After five months and more than 900 deaths, the ongoing Ebola virus outbreak in West Africa maintains a tight grip on the countries of Guinea, Sierra Leone, and Liberia, with fatalities also confirmed in Nigeria.
New infections and deaths are mounting by the day — more than 100 people tested positive for the virus between Saturday and Monday alone — and resources are overstretched throughout the region as international organizations and local health officials try to tackle the unprecedented epidemic that spans from remote villages located hours apart to more densely populated urban centers.
With the relative infrequency of Ebola outbreaks, there's a shallow pool of people experienced in treating the disease to begin with. Aid workers, volunteers, and Ebola experts alike are running multiple deployments to the region, sometimes lasting for months at a time. On top of that, local healthcare workers have been highly vulnerable — at least 60 have died from the virus throughout the region, contracting the hemorrhagic fever after taking care of infected patients.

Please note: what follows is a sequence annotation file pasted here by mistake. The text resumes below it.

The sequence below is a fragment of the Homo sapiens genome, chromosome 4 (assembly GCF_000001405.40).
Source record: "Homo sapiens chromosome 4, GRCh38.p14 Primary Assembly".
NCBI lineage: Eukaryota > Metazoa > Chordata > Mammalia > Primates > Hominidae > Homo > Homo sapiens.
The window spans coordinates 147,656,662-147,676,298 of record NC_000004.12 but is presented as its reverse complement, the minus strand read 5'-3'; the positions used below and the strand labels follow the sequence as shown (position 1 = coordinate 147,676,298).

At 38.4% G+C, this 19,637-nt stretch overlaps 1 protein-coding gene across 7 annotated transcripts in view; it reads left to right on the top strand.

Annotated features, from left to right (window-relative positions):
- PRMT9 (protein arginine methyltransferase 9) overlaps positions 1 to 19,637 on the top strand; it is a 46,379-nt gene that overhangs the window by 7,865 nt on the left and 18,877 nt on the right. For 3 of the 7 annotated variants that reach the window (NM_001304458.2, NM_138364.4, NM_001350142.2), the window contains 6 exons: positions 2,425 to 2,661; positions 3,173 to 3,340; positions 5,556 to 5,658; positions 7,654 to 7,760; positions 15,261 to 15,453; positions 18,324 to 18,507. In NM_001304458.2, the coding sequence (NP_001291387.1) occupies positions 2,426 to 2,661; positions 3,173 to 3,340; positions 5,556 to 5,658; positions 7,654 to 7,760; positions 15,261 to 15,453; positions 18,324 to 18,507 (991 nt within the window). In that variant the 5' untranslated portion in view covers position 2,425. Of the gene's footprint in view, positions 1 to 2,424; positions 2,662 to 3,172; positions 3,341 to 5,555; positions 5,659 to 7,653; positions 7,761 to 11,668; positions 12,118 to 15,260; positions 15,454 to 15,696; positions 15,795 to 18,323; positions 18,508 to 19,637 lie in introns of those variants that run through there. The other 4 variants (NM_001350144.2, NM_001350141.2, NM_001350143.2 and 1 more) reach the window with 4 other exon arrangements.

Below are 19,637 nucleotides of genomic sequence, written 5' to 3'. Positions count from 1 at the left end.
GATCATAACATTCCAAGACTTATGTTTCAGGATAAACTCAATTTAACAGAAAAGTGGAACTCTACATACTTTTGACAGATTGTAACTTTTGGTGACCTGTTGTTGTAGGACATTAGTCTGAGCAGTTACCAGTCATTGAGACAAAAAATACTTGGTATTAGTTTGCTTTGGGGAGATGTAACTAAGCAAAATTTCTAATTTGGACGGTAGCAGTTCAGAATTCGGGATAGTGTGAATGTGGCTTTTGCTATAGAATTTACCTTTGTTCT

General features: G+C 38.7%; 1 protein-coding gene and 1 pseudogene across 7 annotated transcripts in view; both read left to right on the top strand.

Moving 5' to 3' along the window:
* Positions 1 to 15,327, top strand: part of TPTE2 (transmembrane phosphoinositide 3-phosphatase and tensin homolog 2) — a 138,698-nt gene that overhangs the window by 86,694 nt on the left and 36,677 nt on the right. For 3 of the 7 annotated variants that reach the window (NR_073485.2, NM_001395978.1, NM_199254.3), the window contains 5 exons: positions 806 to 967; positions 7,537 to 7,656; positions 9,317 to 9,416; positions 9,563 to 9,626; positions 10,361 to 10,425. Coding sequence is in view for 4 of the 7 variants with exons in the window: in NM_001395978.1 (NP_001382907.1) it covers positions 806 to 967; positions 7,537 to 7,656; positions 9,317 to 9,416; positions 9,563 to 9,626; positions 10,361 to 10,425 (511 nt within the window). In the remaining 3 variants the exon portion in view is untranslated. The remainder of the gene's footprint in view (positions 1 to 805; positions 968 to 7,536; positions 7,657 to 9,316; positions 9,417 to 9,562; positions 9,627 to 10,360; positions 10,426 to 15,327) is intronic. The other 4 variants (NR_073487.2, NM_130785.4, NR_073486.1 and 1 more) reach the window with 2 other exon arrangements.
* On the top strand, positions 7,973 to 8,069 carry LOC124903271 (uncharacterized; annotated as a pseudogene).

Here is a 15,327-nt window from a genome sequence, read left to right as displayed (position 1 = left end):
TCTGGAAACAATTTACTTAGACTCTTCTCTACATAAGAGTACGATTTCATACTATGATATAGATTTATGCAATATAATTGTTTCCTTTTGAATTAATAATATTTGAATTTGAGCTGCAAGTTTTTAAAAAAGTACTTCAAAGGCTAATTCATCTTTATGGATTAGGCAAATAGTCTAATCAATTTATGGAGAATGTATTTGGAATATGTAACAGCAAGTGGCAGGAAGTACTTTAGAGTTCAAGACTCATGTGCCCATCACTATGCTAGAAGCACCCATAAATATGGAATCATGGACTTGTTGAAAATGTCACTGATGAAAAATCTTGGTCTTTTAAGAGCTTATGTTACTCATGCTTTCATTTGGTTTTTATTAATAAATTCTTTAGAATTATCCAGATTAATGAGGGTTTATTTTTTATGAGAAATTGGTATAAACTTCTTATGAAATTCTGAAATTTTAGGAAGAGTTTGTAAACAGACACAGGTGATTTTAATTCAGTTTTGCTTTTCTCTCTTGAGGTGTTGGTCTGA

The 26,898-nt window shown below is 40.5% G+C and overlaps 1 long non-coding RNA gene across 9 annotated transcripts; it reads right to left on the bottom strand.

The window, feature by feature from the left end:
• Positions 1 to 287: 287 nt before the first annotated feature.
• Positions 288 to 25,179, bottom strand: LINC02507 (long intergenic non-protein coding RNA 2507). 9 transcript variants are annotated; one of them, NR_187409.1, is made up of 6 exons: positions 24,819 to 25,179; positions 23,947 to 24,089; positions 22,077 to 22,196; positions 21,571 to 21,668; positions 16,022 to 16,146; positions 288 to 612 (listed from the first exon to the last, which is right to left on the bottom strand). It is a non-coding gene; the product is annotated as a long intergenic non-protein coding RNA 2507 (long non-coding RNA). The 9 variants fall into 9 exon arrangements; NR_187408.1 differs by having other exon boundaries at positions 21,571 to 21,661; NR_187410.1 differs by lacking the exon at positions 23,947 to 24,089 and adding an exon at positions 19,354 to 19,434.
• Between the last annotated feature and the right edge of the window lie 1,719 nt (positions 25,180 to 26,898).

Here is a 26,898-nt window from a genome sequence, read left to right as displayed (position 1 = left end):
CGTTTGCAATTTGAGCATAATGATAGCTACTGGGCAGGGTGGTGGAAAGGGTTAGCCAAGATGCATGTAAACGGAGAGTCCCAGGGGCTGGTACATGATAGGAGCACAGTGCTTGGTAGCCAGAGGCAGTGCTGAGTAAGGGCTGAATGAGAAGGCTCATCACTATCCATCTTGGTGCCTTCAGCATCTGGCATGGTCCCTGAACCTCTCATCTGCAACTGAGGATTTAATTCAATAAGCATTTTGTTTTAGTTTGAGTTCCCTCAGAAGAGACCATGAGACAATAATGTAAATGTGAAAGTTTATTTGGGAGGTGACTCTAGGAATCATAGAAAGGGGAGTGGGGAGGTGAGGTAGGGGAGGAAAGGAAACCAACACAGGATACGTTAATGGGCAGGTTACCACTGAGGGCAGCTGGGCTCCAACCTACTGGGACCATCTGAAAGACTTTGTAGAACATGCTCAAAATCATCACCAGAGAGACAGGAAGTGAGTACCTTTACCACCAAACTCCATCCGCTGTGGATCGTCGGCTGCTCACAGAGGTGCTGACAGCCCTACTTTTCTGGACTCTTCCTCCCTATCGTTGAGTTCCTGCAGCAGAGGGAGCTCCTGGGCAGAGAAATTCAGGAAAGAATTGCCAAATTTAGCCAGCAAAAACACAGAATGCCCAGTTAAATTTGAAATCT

"There are 120 experts from the World Health Organization (WHO) on the ground, but we need more, there are many different localities affected," Tarik Jasarevic, a WHO spokesperson currently in Guinea, told VICE News. He noted a new response plan launched by the organization last week to help address this issue. "We need to have experienced people who know how these things should be done."
In addition to personnel being stretched thin, for the first time ever Ebola has shown itself capable of spreading via air travel. In a region where cross-border travel is common, countries have struggled to contain the virus, despite it being difficult to transmit. This speaks to one of the more taxing aspects of coordinating a response and a process that is crucial to breaking the chain of infection: contact tracing.
Contact tracing, or identifying and monitoring people who have come in contact with an infected individual throughout the incubation period, is a common practice for any disease outbreak.
Ben Neuman, a virologist at the University of Reading in the UK, told VICE News that in contact tracing you need to look for any person who has been in contact with the infected individual. In the case of Ebola, he said you're probably looking to identify 20 to 30 people who closely interacted with the person over the virus's 21-day incubation period.
'It's not easy, especially since a lot of Ebola victims are actively on the run.'
Not all of those people are in need of monitoring, as a victim is only contagious once they show symptoms of the virus. They are most likely to spread the disease during the last few days of the illness and, if they don't survive, around the time of death. Once you take all of that into account, Neuman explained, maybe one person will actually get infected.